Defending the historicity of the account, Giles Milton argues that the Liber Notarum is "a deeply serious work", Burchard is generally a reliable source not prone to exaggerations, and that the events described are not out of character for Alexander VI, known for fathering the most illegitimate children of any pope.[12]

In popular culture[edit]

William Manchester's book A World Lit Only by Fire, embellishes the story: "Servants kept score of each man's orgasms, for the pope greatly admired virility and measured a man's machismo by his ejaculative capacity… After everyone was exhausted, His Holiness distributed prizes."[13] Professional historians, however, have dismissed or ignored the book because of its numerous factual errors and its dependence on interpretations that have not been accepted by experts since the 1930s at the latest. In a review for Speculum, the journal of the Medieval Academy of America, Jeremy duQuesnay Adams remarked that Manchester's work contained "some of the most gratuitous errors of fact and eccentricities of judgment this reviewer has read (or heard) in quite some time."[14]

The banquet is depicted in episode 4 of season 3 of the Showtime TV series The Borgias. In the show, the Banquet is shown to be a trap to blackmail otherwise disloyal members of the College of Cardinals, and is officiated by Giulia Farnese, and witnessed by Burchard who chronicles the debaucheries of the Cardinals while hidden behind a screen. None of the Borgia family are seen to be present, and loyal Cardinals such as Cardinal Farnese are warned not to accept the invitation. In the series, the event takes place in c. 1499.

See also[edit]


  1. ^ DeSilva, Jennifer Mara (11 October 2019). The Borgia Family: Rumor and Representation. Routledge. ISBN 978-0-429-56030-9.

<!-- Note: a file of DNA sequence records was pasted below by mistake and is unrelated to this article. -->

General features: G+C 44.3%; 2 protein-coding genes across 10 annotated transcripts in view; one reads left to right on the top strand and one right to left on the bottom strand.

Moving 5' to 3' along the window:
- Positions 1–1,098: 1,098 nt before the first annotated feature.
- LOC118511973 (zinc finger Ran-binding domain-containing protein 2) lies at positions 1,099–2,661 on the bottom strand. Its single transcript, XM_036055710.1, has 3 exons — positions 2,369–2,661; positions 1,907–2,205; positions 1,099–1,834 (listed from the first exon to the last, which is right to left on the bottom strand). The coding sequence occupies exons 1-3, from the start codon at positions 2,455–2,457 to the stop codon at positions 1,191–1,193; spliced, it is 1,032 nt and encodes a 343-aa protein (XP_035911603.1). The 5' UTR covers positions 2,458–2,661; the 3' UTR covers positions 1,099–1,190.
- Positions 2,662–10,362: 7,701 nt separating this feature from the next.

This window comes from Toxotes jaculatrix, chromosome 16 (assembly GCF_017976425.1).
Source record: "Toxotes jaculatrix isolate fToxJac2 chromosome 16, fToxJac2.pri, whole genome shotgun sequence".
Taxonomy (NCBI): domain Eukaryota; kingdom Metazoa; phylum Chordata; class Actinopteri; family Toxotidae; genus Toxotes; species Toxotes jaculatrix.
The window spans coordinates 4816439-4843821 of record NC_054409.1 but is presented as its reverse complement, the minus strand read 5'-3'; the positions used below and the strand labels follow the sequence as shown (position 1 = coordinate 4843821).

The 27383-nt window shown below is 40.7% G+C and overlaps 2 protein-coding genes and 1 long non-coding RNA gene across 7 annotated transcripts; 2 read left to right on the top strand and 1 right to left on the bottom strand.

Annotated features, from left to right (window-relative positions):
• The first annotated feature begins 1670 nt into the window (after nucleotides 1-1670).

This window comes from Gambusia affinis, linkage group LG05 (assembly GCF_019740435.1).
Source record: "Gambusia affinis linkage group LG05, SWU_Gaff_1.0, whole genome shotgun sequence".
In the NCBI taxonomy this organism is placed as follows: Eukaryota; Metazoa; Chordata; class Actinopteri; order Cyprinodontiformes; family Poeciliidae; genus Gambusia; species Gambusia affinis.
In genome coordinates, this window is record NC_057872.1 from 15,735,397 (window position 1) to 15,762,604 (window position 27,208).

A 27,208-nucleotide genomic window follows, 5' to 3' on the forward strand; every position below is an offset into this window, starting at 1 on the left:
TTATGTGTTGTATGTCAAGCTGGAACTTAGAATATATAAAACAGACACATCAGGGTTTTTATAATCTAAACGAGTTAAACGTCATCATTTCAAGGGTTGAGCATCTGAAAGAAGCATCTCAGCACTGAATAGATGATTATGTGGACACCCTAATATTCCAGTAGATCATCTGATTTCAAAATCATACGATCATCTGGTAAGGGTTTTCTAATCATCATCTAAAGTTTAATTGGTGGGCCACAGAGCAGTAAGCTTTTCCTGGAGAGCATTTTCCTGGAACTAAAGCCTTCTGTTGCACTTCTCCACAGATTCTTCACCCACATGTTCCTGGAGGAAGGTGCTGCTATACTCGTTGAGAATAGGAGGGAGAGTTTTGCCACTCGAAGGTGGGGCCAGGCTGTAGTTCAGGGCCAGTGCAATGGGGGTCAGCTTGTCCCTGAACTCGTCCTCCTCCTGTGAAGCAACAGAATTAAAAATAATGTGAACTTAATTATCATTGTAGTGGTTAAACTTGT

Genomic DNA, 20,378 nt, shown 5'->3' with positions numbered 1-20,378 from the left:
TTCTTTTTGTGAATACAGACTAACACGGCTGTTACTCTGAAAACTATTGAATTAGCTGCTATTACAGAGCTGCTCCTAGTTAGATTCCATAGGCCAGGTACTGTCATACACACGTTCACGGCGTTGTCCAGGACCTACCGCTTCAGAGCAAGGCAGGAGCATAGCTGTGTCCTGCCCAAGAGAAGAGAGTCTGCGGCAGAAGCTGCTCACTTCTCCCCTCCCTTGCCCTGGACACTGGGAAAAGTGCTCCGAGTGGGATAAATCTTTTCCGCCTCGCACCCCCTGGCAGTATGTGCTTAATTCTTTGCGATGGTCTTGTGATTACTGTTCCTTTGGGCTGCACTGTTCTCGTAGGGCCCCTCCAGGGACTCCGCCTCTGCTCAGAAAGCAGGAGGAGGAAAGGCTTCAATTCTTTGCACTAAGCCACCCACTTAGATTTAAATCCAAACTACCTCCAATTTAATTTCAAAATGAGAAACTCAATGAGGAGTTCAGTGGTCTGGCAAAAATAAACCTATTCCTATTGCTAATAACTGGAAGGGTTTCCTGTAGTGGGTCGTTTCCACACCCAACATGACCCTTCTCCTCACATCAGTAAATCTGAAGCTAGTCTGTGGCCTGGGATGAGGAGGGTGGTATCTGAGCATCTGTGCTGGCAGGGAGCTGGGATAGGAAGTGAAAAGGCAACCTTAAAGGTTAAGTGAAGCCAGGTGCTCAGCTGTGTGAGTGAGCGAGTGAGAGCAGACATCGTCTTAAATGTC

2. ^ Burchard, Johann (1921), Glaser, F.L. (ed.), Pope Alexander VI and His Court: Extracts from the Latin Diary of Johannes Burchardus, New York: N.L. Brown, pp. 154–55, fifty honest prostitutes
  3. ^ Burchard, Johann (1885), Johannis Burchardi Argentinensis capelle pontificie sacrorum rituum magistri diarium, sive Rerum urbanarum commentarii (1483-1506), vol. 3, Paris, p. 167, In sero fecerunt cenam cum duce Valentinense in camera sua, in palatio apostolico, quinquaginta meretrices honeste cortegiane nuncupate, que post cenam coreaverunt cum servitoribus et aliis ibidem existentibus, primo in vestibus suis, denique nude. Post cenam posita fuerunt candelabra communia mense in candelis ardentibus per terram, et projecte ante candelabra per terram castanee quas meretrices ipse super manibus et pedibus; unde, candelabra pertranseuntes, colligebant, Papa, duce et D. Lucretia sorore sua presentibus et aspicientibus. Tandem exposita dona ultima, diploides de serico, paria caligarum; bireta, et alia pro illis qui pluries dictas meretrices carnaliter agnoscerent; que fuerunt ibidem in aula publice carnaliter tractate arbitrio praesentium, dona distributa victoribus.{{citation}}: CS1 maint: location missing publisher (link)